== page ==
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Perennial Tomatoes, Year Four

How to turn your favorite tomato into a perennial.

For the fourth year in a row I'm hoping to have perennial tomatoes. Well, more correctly they are tomato clones, I think, because it isn't really the original plant. Instead, I've been taking cuttings of my plants in the fall and keeping them alive over the winter - hopefully - and planting them again in the spring.

My perennial tomato experiment, year four.

Tomatoes are so easy to grow from cuttings. Just cut off a piece, stick it in a glass of water and wait awhile. Before long there will be little white roots. You can plant that rooted cutting in a pot or in the ground and it will grow into a big plant. Sometimes I've accidently knocked a branch off a plant, or cut one by accident while pruning, but it's a blessing in disguise because it just becomes an additional plant in my garden.

My perennial tomato experiment, year four.

For many years I wondered if I could keep some cuttings alive over the winter in order to plant them in the spring. Three years ago I finally remembered in time to try it, before the first frost hit. Most of the cuttings did make it to spring, and thrived in the garden to produce just like any other plant. I did it again the next winter, so that spring some of my plants were third generation. Last year, the third year, my cuttings died shortly after I brought them inside. This year I'm trying again.

My perennial tomato experiment, year four.

Our first frost was November 1st. In the afternoon of October 31st I cut a dozen branches from the still-thriving Arkansas Traveler plant growing in a tub in my front yard, and another half dozen from the mortgage lifter plants in the garden. Each cutting is about ten inches long. I removed the leaves from the bottom of each one.

My perennial tomato experiment, year four.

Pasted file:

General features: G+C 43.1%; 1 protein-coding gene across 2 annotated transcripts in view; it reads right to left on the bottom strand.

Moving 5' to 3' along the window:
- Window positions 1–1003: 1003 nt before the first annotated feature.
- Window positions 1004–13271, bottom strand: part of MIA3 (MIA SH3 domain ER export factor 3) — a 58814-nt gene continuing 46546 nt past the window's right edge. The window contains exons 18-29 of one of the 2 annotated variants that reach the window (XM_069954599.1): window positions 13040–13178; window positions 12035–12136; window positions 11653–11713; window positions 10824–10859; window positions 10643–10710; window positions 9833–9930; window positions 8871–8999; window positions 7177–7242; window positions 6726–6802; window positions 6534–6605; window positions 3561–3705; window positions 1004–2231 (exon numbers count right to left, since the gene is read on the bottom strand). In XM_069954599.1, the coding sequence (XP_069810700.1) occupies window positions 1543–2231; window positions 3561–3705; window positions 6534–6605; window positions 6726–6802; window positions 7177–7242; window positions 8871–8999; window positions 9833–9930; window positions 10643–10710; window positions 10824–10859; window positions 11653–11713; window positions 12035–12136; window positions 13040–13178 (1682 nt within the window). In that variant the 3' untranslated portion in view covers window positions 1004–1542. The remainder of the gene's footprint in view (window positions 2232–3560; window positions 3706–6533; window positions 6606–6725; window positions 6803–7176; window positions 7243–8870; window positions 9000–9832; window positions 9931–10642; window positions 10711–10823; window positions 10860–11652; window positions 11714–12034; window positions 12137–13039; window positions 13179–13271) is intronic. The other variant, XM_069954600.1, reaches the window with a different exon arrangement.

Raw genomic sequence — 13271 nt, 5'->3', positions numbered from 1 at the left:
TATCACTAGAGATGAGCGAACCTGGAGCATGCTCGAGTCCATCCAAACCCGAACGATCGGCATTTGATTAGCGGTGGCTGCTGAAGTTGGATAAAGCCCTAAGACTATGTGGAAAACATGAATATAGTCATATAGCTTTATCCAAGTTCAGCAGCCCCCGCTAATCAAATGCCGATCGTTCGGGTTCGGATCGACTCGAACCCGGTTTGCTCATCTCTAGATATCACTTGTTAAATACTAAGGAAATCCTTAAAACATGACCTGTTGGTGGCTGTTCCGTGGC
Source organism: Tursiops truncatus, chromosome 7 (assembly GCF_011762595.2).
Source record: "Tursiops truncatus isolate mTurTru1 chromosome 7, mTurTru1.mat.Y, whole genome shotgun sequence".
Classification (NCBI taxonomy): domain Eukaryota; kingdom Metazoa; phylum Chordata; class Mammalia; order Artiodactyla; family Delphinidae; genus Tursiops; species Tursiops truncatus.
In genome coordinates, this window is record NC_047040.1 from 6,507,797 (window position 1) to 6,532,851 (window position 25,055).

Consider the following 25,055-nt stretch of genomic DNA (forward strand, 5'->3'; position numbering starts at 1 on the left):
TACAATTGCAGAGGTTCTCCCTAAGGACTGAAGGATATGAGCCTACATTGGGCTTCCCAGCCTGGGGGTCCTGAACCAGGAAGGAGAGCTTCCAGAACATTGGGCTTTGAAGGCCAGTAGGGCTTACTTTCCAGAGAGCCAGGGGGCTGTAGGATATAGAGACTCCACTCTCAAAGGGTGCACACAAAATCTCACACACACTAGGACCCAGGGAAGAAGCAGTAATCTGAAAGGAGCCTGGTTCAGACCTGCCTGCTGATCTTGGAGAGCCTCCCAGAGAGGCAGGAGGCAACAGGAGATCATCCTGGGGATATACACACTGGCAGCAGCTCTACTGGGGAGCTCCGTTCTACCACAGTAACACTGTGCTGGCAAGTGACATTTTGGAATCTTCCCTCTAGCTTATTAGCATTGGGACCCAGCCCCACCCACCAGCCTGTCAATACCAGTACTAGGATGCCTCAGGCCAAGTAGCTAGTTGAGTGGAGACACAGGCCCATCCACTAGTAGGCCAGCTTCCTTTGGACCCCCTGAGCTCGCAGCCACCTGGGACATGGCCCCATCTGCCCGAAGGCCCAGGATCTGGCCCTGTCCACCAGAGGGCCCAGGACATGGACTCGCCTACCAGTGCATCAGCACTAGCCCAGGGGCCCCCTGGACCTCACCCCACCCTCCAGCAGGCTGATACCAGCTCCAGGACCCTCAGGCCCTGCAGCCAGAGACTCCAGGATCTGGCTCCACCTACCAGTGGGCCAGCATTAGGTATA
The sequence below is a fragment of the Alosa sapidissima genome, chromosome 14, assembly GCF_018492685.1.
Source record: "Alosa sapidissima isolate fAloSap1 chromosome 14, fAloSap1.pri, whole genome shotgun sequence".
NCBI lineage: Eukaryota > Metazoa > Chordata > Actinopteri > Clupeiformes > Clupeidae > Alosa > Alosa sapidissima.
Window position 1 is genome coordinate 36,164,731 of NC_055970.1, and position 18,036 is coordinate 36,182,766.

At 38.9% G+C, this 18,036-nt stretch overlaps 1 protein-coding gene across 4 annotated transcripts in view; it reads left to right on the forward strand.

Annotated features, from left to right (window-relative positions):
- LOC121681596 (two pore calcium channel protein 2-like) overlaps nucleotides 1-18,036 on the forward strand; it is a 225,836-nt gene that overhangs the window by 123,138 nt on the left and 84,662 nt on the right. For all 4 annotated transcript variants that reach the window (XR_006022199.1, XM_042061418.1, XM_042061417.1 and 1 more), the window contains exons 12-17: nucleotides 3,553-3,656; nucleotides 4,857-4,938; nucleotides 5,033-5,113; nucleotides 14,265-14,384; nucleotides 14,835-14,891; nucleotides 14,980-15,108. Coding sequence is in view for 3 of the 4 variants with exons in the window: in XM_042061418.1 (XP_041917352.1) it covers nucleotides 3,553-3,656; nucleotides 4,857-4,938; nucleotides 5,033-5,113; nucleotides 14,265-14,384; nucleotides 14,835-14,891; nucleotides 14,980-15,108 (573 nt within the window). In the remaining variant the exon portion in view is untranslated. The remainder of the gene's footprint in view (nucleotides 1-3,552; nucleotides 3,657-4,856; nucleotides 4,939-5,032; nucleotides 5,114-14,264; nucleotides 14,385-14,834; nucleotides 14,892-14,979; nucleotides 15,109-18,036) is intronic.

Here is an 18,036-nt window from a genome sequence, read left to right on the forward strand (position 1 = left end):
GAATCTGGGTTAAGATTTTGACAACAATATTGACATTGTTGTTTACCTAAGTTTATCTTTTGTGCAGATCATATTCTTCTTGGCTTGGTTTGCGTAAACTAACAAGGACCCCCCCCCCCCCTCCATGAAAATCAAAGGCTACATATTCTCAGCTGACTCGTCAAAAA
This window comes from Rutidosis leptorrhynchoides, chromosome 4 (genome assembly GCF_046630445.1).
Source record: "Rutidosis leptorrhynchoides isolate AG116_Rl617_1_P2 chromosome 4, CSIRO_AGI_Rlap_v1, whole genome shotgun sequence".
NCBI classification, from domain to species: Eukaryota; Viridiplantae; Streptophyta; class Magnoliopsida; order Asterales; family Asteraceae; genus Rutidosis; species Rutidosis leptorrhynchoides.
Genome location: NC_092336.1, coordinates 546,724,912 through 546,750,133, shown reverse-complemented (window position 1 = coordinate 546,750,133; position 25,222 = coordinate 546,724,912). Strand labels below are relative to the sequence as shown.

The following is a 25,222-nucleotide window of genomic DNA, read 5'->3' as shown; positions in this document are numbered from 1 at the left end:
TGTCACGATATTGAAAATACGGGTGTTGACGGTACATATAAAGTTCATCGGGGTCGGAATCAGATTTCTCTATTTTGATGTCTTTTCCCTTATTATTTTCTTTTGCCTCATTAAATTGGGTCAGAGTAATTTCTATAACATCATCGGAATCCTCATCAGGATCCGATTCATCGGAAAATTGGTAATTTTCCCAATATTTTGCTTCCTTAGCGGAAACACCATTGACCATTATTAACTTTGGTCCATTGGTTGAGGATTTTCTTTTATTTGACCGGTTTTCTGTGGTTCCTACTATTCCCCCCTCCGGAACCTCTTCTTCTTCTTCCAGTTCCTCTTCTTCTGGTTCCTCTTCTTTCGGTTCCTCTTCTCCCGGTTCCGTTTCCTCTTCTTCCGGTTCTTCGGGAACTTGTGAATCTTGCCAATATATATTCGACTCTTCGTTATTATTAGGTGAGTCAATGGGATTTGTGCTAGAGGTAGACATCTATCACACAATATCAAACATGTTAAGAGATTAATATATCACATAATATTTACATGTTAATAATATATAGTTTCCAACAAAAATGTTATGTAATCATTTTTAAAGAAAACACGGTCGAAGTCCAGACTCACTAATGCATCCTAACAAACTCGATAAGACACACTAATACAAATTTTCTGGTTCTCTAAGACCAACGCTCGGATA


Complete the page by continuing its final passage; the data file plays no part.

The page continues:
I stuck them in glass jars, six to a jar, and used filtered water this time. I'm not sure why my cuttings died last year, but this was the only thing I could change: using filtered water instead of tap water. Hopefully I won't have to use filtered water all winter long, but I'd like to be sure these have a good start before switching. (I let the tap water sit in an open jar overnight to allow the chlorine to dissipate before using it on my plants, but maybe we had heavily-chlorinated water that year.)

They'll live on my kitchen windowsill over the winter. If all goes well this time, I'll pot them up in January or so, and have nice big transplants in the spring. I'll grow other varieties from seed as usual - I could never over-winter enough plants for my needs - but this will give me a jump on the season. These large, strong transplants are ready to go into the garden as early as the weather allows.

You can read about each year's experiment here:
Part 1 - 10/10/12 
Part 2 - Update #1, Spring
Part 3 - Update #2, Year Two
Part 4 - How to Take Tomato Cuttings
Part 5 - Perennial Tomatoes: Year Four (This post)
Part 6 - Perennial Tomatoes: Year Five

This post has been shared at some of my favorite blog hops.


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  1. That is very interesting Kathy!!
    I had not idea!

  2. Sandra, give it a try - I'm guessing you've probably already lost your tomatoes to frost by now, but try it next year.

  3. Very interesting, Kathi! Thanks for sharing. I enjoyed reading about this.

  4. You're welcome, Beth. If it isn't too late in your year, I hope you'll try it, and let me know how it goes.

  5. How clever! I never knew you could do this with tomatoes!! Thank you for sharing your helpful tips on the Art of Home-Making Mondays. I will be pinning this!

  6. Jes, thank you for the Pin, and for hosting the hop, I really enjoy visiting each week.

  7. How much do I love this idea! Gotta try this! Thanks for sharing on The Maple Hill Hop!

  8. Can't wait to try this next year!

  9. I'll try to remind you earlier next year, Nancy.

  10. THat's pretty amazing. I have such a problem with my tomatoes getting diseases, even the disease resistant varieties, so I can't do this just yet. When I finally grow a plant that resists all disease, I will be cutting it for future generations like it's my job!!

  11. Sparkling, I hope you can find a truly disease-resistant tomato soon. Are you planting them in different places each year?

  12. This is great, my tomato plant died from our early frost but I will remember this for next year! Thanks for sharing at our Homestead Blog Hop, hope to see you there again this week!

  13. I've followed you doing this for a couple of years and it's so fun to see you doing something that most people think is impossible. So inspiring. Thanks so much for sharing at Simple Lives Thursday; hope to see you again this week!

  14. Aww, thank you, Angi, that made my day. I hope you'll give it a try someday. Texas must be even more challenging to gardeners than Oklahoma is.

  15. Anonymous1:51 PM

    Can you do this with hot pepper plant cuttings?

    1. I haven't tried it with pepper plant cuttings. I hope you will give it a try and let me know.


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